Regarding the swimming pool, Mr. Fleming said a decision had been made “in the field” that a three-foot surround could be expanded to five feet, exceeding the permitted setback by 18 inches. “Again, I submit that a foot and a half could not be noticed by the naked eye.” Similarly, it was decided that an outdoor shower be installed, increasing the size of the pool shed to house a hot-water heater.
Decisions were made, Mr. Fleming said, based on the safety of the homeowner. Slate walkways such as exist here had not been regulated structures, he said, “but now everything is regulated.”
Ms. Maynard’s husband, Walter Maynard, is retired and suffers from some disability with his legs, Mr. Fleming said. “We would appreciate it if that walkway can be regularized.” The Maynards own adjacent properties, and Mr. Fleming said the nearest neighbor had no objection to the variances.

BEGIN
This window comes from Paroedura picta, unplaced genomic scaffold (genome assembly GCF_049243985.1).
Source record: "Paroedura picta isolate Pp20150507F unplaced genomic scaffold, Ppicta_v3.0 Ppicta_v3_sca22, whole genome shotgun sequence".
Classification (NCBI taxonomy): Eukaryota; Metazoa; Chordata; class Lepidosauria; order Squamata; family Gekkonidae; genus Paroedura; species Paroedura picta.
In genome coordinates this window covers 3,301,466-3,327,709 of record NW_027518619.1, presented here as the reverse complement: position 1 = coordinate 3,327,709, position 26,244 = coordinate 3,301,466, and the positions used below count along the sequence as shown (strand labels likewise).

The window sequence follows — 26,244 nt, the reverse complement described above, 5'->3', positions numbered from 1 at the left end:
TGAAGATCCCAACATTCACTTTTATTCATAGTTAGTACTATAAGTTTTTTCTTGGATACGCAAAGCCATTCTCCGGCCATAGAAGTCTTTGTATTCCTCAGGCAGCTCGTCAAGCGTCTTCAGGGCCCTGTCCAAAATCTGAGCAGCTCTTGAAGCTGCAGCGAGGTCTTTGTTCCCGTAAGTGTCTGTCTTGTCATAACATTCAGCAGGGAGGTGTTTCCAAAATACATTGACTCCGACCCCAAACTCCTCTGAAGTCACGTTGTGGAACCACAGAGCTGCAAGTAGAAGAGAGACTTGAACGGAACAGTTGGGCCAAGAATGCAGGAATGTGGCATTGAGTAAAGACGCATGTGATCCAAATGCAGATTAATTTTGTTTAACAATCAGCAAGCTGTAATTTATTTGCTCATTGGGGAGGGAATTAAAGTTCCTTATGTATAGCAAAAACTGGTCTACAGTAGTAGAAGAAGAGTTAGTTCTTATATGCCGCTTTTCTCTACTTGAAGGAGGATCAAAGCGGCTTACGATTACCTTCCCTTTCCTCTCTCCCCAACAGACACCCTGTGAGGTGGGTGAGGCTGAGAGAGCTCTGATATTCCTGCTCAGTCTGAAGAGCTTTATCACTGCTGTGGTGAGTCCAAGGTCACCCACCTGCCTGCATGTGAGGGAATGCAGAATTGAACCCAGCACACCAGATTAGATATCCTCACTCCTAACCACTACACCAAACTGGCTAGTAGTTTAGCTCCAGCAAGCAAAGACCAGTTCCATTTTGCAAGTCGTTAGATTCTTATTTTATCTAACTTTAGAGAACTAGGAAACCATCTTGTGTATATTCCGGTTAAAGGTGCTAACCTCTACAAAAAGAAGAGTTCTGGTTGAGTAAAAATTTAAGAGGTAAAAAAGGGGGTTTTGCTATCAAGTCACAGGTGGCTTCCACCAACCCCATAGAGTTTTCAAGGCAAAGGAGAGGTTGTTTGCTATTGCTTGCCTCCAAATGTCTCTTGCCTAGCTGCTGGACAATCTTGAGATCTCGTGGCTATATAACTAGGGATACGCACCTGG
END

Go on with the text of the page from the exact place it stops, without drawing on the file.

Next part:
Mr. Newbold reminded the attorney that the property had been before the board before and that it had issued a determination on Feb. 10, 2012, that specifically stated the setbacks for the swimming pool and garage. Noting the number of variances now being requested, he asked, “Would not it have been better to come back to the board and say, ‘This is what’s required?’ ”
Mr. Fleming conceded the point, “but I was not involved in the construction.” During construction, he said, “there seemed to be a loss of communication between the owner and the contractor. I respectfully submit that since the Maynards are the adjacent owner to the east, any variances are against their own interest and thus not against any other neighbors.” He added that Baiting Hollow Road is approximately 35 feet from the property line.